Cats use their tails for balance and even as a way to communicate and express themselves. Cats break their tails in a number of ways, including tail pulls by children, having the tail closed in a door, being hit by an automobile or by fighting with other cats. Broken tails often result in nerve damage for the cat. Veterinary treatment of the injury is recommended and may include amputation of the tail, depending on severity of the injury. Seek veterinary assistance if your cat displays any symptoms of a broken tail.
Broken cat tails are often limp and drag the ground. A cat with a broken tail may also avoid holding the tail high. Cat tails twitch, flick and sway almost continuously, so if you notice a lack of motion from the tail, it could be sign of a fractured tail.
Litter Box Problems
Cats with broken tails may unintentionally urinate a few tiny drops of urine at a time. The cat may express pain or have trouble urinating or defecating. The cat may have diarrhoea or be unable to control when he defecates. The cat may even have a full bladder but be unable to urinate unless the bladder is manually expressed (a veterinarian will either squeeze the urine out or show you how to do so in chronic cases). Urine may or may not be bloody.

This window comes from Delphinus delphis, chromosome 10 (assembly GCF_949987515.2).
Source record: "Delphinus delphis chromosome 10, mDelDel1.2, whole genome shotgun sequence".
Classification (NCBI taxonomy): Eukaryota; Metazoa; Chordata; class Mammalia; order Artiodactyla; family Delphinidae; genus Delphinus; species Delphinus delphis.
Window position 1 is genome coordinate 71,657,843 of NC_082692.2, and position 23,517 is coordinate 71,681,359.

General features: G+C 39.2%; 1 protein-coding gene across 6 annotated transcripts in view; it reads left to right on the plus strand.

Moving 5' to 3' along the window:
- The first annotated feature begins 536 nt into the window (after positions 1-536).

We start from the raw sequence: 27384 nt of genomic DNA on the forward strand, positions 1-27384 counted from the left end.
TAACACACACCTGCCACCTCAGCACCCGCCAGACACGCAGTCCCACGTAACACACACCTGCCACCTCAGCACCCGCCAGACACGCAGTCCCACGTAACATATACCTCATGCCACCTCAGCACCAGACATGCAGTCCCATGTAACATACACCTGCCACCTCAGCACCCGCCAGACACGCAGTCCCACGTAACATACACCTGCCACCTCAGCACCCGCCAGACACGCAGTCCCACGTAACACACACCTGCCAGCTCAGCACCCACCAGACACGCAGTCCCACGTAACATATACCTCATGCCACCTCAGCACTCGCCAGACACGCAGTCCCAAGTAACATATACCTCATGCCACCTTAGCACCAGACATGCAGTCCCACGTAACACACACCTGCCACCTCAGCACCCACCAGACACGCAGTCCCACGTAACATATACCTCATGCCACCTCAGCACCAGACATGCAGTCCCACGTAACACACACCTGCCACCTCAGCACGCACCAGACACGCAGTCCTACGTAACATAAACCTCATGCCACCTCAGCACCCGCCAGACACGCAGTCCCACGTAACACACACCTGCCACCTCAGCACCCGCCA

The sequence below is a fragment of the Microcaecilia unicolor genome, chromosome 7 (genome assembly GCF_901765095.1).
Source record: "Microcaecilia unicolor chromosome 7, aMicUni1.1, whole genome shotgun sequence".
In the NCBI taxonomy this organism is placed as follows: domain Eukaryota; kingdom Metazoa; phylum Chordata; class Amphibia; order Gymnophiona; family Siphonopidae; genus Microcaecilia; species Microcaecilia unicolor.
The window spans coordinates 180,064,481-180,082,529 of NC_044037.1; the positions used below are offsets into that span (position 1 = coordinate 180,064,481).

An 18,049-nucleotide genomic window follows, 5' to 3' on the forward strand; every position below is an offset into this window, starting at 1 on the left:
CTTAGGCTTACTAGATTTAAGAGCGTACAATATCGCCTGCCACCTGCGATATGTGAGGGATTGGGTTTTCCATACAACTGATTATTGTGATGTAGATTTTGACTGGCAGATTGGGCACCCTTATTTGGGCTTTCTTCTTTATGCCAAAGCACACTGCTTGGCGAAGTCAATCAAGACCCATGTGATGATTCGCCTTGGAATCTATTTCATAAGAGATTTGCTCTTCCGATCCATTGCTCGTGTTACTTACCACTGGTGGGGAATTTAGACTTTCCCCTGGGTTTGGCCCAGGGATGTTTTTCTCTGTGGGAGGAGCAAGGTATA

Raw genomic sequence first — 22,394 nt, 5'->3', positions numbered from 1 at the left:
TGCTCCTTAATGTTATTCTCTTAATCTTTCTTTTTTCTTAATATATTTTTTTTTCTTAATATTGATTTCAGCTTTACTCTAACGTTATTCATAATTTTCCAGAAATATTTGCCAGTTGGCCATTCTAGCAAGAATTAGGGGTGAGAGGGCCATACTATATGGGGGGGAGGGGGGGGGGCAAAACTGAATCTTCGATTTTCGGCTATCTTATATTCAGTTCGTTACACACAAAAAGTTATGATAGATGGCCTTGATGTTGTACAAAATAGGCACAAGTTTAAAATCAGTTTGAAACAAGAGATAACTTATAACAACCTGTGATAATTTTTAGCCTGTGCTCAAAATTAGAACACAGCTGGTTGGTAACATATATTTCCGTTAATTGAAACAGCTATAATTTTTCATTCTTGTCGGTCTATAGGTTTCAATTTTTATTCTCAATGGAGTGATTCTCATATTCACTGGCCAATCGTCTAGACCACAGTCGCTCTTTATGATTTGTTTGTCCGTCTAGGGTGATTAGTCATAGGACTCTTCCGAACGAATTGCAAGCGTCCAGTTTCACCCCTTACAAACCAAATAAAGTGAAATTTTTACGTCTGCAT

As previously mentioned, a cat uses his tail for balance. When the tail is injured, your cat may lose coordination of the rear legs and have trouble walking properly. The cat may also suffer from coordination problems throughout the entire body, showing difficulty when moving from sitting or lying down to standing, or inability to play. The cat may be much less active than usual.
Your cat may cry out in pain or become defensive when any of the tail area is touched if the tail is broken. Depending on where the tail seems to be sensitive, you may be able to tell where the actual fracture is. Another sign of a broken tail is a lack of tail sensation. If the cat seems to not notice when you touch the tail or to not feel pain or pressure in the tail at all, it may be broken.